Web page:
Sometimes, when consumers speak loudly enough, companies will make changes. It's been happening frequently in the food industry, with some companies like Campbell's promising to label GMOs or Kraft removing artificial dyes from kid-favorite macaroni and cheese.
Another company just announced it's making some changes due to consumer feedback, particularly feedback from millennials, who have edged out the baby boomers in terms of buying power. Perdue has made a commitment to animal care — specifically chickens. Chairman Jim Perdue admits it's because they've heard from consumers, especially millennials, that people "want to know more about their food, how their animals were cared for," according to CBS News.
This seems like a win for consumer voices being heard, and a smaller win for the chickens. Their conditions will improve, but let's face it: Chickens raised on this mass of a scale won't live their lives wandering freely around a farm and in the end, they still become dinner.
Perdue will now follow a global standard for animal husbandry known as the Five Freedoms, created by the Farm Animal Welfare Council.
- Freedom from hunger and thirst
- Freedom from discomfort
- Freedom from pain, injury or disease
- Freedom to express normal behavior
- Freedom from fear and distress
There are some important changes being made here. Perdue will be giving birds more space, more resting time (when lights are out), working towards doubling the rate of play/activity time for the chickens, implementing pay incentives for growers to handle chickens correctly and more. These changes will come at no additional cost to consumers.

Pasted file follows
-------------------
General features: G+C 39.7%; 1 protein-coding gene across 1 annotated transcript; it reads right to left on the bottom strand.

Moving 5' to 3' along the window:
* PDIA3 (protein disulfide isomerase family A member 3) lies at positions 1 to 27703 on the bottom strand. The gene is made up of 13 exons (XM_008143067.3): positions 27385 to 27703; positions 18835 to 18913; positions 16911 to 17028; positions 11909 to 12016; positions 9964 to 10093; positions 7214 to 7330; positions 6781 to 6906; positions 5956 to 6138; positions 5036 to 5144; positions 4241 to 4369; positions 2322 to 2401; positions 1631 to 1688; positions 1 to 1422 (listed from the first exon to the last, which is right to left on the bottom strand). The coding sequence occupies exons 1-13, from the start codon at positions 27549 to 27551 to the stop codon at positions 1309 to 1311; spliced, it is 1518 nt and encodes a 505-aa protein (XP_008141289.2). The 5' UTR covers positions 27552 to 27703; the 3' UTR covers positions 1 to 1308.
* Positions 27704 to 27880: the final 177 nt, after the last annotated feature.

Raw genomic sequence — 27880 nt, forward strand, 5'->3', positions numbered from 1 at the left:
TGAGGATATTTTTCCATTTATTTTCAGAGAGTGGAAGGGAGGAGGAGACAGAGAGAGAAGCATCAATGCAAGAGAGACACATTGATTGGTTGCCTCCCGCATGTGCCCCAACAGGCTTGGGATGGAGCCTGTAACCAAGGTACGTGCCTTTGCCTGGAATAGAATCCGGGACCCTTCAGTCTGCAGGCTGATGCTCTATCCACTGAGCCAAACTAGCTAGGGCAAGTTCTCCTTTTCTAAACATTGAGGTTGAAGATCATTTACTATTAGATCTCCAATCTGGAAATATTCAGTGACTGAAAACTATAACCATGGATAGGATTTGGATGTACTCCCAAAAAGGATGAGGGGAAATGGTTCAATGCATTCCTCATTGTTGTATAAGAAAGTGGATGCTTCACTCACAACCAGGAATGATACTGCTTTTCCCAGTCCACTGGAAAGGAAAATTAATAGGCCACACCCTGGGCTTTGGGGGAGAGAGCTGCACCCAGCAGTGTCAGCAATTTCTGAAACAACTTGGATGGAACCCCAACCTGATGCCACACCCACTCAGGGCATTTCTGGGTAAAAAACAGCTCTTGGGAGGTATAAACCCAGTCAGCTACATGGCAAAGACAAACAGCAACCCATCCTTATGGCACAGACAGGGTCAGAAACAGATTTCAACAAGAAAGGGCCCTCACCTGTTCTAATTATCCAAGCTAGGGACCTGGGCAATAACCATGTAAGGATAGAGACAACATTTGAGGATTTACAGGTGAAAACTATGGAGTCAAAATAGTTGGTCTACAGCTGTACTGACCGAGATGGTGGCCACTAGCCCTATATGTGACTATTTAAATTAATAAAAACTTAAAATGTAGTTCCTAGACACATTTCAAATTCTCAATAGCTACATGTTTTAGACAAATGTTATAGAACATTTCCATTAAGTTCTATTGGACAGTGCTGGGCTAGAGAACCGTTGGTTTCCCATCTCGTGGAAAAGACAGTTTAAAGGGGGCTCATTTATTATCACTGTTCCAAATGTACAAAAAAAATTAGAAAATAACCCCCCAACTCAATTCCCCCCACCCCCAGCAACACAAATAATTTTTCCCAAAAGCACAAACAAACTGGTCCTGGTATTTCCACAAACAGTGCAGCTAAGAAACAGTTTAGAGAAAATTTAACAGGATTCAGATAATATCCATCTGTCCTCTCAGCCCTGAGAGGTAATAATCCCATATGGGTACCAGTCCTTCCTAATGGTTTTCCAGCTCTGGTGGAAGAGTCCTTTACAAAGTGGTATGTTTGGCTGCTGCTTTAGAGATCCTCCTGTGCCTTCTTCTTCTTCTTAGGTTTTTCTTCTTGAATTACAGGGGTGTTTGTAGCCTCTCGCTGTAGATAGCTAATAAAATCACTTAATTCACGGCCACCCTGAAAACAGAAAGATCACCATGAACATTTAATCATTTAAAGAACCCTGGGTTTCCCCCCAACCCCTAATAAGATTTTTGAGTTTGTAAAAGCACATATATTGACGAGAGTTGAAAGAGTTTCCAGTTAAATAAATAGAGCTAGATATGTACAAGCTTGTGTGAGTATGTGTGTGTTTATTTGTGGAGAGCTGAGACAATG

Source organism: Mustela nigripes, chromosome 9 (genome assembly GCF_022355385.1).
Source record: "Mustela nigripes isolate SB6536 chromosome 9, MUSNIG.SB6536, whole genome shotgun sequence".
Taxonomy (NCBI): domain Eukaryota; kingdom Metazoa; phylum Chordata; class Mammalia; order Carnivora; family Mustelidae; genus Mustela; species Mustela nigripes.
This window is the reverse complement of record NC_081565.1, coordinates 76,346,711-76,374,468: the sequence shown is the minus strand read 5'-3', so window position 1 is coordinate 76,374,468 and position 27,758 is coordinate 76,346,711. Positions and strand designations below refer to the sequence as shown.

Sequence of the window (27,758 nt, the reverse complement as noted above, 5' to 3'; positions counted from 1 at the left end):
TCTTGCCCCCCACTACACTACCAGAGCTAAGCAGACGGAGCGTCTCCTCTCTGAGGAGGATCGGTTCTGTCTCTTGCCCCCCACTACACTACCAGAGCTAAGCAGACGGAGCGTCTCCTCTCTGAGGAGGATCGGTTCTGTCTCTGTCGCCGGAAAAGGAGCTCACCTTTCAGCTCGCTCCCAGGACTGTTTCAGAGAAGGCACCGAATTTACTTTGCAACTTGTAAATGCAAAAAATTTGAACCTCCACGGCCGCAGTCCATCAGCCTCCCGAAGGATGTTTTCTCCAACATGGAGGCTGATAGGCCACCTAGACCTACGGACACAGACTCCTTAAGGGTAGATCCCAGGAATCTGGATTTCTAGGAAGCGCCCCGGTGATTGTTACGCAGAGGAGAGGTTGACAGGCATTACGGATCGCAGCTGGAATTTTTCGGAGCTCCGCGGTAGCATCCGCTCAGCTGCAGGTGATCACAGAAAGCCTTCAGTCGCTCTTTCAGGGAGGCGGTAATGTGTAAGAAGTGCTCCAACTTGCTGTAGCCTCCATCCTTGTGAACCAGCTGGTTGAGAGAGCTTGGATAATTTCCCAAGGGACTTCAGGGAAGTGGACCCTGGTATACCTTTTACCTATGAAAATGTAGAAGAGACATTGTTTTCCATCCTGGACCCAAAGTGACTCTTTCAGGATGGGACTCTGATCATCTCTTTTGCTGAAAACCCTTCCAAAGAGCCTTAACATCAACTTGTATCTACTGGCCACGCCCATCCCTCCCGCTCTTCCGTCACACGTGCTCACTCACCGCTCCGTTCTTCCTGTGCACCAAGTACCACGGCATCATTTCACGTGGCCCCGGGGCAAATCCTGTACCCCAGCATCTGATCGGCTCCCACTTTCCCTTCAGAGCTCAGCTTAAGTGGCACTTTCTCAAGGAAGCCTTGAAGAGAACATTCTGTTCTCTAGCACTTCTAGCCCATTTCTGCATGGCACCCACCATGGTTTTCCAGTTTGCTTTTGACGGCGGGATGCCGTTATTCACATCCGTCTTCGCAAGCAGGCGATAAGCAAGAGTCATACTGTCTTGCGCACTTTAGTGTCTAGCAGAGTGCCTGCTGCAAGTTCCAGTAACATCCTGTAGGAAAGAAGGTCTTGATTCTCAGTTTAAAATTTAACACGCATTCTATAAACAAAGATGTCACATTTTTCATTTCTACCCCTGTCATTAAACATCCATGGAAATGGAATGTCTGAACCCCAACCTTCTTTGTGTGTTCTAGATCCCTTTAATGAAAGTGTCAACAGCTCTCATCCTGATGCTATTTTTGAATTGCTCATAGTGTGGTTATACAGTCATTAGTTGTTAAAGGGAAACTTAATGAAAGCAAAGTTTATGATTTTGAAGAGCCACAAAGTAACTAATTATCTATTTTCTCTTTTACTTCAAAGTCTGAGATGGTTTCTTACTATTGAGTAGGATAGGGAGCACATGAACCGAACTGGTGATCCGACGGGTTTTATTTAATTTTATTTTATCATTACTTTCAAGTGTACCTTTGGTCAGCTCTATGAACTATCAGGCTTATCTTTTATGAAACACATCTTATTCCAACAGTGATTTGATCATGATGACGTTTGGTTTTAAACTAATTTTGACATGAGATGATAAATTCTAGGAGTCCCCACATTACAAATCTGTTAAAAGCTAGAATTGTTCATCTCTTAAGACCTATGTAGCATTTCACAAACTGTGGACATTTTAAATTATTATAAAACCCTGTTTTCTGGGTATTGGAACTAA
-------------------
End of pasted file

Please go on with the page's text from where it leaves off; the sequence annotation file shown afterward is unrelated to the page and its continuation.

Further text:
There will be many consumers who will see these changes as insufficient. Perdue could do more — or even a lot less, as in not raising chickens for food at all. The good news here is that Perdue is listening to the consumers' voices, particularly when those voices are connected to a pocketbook — which millennials definitely are. It's a lesson to the rest of us, who also have dollars to spend, that we should keep using our voices when we agree (or disagree) with a practice in the food industry.
My usual thought when a company makes positive changes based on consumer desire is that we should give the company credit for listening and changing. And then we should ask them, "OK, what's next?"